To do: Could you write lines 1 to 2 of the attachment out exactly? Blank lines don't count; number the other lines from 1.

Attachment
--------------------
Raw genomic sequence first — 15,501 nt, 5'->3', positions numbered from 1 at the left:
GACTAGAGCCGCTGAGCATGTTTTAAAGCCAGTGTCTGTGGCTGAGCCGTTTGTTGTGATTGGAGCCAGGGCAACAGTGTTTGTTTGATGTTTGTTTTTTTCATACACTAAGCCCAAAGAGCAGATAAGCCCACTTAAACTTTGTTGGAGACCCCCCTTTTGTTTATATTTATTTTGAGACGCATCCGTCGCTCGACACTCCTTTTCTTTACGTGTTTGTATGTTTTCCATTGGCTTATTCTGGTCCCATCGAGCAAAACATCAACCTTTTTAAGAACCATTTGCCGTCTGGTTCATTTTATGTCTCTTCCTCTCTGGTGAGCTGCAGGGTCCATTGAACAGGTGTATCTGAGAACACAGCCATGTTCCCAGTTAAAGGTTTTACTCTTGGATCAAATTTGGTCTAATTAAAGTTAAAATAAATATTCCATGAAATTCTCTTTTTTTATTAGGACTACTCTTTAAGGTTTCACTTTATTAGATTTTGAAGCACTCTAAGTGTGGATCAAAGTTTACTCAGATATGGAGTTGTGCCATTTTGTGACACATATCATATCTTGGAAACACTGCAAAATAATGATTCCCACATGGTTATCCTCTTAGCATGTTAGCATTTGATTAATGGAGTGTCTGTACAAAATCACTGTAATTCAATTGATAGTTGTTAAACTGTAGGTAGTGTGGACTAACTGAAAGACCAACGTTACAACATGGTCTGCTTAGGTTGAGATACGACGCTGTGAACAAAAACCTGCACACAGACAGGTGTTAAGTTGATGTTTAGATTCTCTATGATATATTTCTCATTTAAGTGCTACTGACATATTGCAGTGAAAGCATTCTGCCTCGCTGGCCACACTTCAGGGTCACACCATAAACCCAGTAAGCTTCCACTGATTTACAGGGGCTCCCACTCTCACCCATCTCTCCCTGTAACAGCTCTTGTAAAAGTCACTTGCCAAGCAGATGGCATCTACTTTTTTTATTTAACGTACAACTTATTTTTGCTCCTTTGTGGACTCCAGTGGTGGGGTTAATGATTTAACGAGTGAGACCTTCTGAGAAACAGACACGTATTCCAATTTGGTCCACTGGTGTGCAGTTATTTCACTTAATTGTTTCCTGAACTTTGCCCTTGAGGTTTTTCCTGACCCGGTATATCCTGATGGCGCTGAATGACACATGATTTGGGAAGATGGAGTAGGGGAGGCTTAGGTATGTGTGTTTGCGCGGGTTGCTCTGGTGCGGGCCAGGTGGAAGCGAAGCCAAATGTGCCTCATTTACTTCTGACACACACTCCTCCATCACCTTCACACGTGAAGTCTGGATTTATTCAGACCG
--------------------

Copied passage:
Raw genomic sequence first — 15,501 nt, 5'->3', positions numbered from 1 at the left:
GACTAGAGCCGCTGAGCATGTTTTAAAGCCAGTGTCTGTGGCTGAGCCGTTTGTTGTGATTGGAGCCAGGGCAACAGTGTTTGTTTGATGTTTGTTTTTTTCATACACTAAGCCCAAAGAGCAGATAAGCCCACTTAAACTTTGTTGGAGACCCCCCTTTTGTTTATATTTATTTTGAGACGCATCCGTCGCTCGACACTCCTTTTCTTTACGTGTTTGTATGTTTTCCATTGGCTTATTCTGGTCCCATCGAGCAAAACATCAACCTTTTTAAGAACCATTTGCCGTCTGGTTCATTTTATGTCTCTTCCTCTCTGGTGAGCTGCAGGGTCCATTGAACAGGTGTATCTGAGAACACAGCCATGTTCCCAGTTAAAGGTTTTACTCTTGGATCAAATTTGGTCTAATTAAAGTTAAAATAAATATTCCATGAAATTCTCTTTTTTTATTAGGACTACTCTTTAAGGTTTCACTTTATTAGATTTTGAAGCACTCTAAGTGTGGATCAAAGTTTACTCAGATATGGAGTTGTGCCATTTTGTGACACATATCATATCTTGGAAACACTGCAAAATAATGATTCCCACATGGTTATCCTCTTAGCATGTTAGCATTTGATTAATGGAGTGTCTGTACAAAATCACTGTAATTCAATTGATAGTTGTTAAACTGTAGGTAGTGTGGACTAACTGAAAGACCAACGTTACAACATGGTCTGCTTAGGTTGAGATACGACGCTGTGAACAAAAACCTGCACACAGACAGGTGTTAAGTTGATGTTTAGATTCTCTATGATATATTTCTCATTTAAGTGCTACTGACATATTGCAGTGAAAGCATTCTGCCTCGCTGGCCACACTTCAGGGTCACACCATAAACCCAGTAAGCTTCCACTGATTTACAGGGGCTCCCACTCTCACCCATCTCTCCCTGTAACAGCTCTTGTAAAAGTCACTTGCCAAGCAGATGGCATCTACTTTTTTTATTTAACGTACAACTTATTTTTGCTCCTTTGTGGACTCCAGTGGTGGGGTTAATGATTTAACGAGTGAGACCTTCTGAGAAACAGACACGTATTCCAATTTGGTCCACTGGTGTGCAGTTATTTCACTTAATTGTTTCCTGAACTTTGCCCTTGAGGTTTTTCCTGACCCGGTATATCCTGATGGCGCTGAATGACACATGATTTGGGAAGATGGAGTAGGGGAGGCTTAGGTATGTGTGTTTGCGCGGGTTGCTCTGGTGCGGGCCAGGTGGAAGCGAAGCCAAATGTGCCTCATTTACTTCTGACACACACTCCTCCATCACCTTCACACGTGAAGTCTGGATTTATTCAGACCG